Guidiville Rancheria of California
During the California Gold Rush, an influx of non-Indian settlers drove the Guidiville Pomos from their ancestral lands near Lake County, California into Mendocino County. The US government sent commissioners to negotiate treaties with the tribe in 1851. Although the Guidiville Band, among other Pomo bands, ceded their ancestral lands, the US congress did not ratify the treaties and the Guidiville never received their promised treaty lands. These treaties were locked away in Washington DC and not rediscovered until the 20th century. In the meantime, the Guidiville Band was left landless.
Between the years of 1909 and 1915, the federal government purchased small parcels of land for homeless California Indians, called rancherias. The Guidiville Rancheria did not have the water or infrastructure for subsistence. Disease and harsh conditions resulted in early death for members of the band. Those that could traveled to the Bay Area for work. Other tribal members picked hops or fruit as migrant farm workers.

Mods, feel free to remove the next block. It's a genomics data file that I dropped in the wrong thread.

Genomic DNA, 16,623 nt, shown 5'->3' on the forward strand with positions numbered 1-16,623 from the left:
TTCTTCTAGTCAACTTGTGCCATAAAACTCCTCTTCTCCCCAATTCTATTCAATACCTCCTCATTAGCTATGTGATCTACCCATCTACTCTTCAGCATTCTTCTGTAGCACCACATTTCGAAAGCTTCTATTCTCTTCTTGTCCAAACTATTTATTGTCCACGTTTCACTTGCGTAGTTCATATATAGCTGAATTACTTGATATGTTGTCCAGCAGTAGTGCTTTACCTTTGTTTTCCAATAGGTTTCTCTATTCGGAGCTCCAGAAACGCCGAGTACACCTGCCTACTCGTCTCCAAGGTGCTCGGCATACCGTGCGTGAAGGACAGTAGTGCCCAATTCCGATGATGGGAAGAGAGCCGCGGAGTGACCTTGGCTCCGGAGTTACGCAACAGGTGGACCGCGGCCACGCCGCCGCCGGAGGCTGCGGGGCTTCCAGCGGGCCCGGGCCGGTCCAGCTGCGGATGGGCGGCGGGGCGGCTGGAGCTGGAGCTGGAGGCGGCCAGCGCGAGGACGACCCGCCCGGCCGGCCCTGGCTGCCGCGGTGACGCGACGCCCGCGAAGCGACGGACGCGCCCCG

During the Indian termination policy, the federal government unilaterally terminated the status of the Guidiville Rancheria in 1958. Their trust lands were sold to private owners. In 1987, the tribe successfully sued the US government for wrongful termination. In 1991, the combined Scotts Valley-Guidiville federal lawsuit was settled, paving the way for the tribe to reorganize.
The tribe today
- Guidiville History. Guidiville Band of Pomo Indians. 2008 (retrieved 7 May 2009)
- California Indians and Their Reservations. San Diego State University Library and Information Access. 2009 (retrieved 7 May 2009)
- California Tribes & Organizations. 500 Nations. (retrieved 7 May 2009)
- Who We Are. Guidiville Band of Pomo Indians. 2008 (retrieved 7 May 2009)
|This article relating to the Indigenous peoples of the Americas is a stub. You can help Wikipedia by expanding it.|